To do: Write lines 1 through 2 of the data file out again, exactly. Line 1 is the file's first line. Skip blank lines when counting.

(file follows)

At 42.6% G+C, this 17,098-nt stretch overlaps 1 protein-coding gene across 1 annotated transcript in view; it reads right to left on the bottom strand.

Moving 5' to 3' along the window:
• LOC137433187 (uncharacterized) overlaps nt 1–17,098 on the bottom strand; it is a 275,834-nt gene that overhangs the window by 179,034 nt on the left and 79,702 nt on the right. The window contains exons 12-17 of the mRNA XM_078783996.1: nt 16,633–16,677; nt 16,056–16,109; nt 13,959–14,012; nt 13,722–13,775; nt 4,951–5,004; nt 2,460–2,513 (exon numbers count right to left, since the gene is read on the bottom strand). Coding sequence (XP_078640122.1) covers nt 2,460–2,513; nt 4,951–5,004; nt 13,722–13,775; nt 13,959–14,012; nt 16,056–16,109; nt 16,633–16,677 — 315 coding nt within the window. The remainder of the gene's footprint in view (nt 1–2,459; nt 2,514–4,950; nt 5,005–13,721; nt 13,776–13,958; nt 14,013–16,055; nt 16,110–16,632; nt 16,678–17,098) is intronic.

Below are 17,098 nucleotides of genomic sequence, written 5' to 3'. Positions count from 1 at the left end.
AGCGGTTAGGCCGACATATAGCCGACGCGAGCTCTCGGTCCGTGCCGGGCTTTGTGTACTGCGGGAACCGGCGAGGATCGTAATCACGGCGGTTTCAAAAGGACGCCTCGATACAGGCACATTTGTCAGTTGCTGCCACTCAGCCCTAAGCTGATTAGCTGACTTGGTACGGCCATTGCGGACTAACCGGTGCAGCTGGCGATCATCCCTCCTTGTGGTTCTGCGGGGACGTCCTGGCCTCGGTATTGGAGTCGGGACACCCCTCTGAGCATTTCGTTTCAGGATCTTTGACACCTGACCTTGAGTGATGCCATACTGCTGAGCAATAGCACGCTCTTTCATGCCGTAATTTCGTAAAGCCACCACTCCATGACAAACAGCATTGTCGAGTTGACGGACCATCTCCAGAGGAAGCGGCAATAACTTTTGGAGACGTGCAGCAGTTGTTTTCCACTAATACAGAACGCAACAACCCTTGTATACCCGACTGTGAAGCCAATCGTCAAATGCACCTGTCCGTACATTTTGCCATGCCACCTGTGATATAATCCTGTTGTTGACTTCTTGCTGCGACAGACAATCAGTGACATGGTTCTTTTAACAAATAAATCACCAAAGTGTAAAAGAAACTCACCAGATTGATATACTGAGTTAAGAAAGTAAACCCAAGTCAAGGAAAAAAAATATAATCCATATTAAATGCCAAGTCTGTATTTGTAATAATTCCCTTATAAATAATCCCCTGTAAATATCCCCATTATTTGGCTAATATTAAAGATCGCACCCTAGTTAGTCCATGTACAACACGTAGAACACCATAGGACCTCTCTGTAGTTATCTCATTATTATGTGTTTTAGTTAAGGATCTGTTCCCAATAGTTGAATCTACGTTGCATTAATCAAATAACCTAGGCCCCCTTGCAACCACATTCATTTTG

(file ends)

At 42.6% G+C, this 17,098-nt stretch overlaps 1 protein-coding gene across 1 annotated transcript in view; it reads right to left on the bottom strand.

Moving 5' to 3' along the window: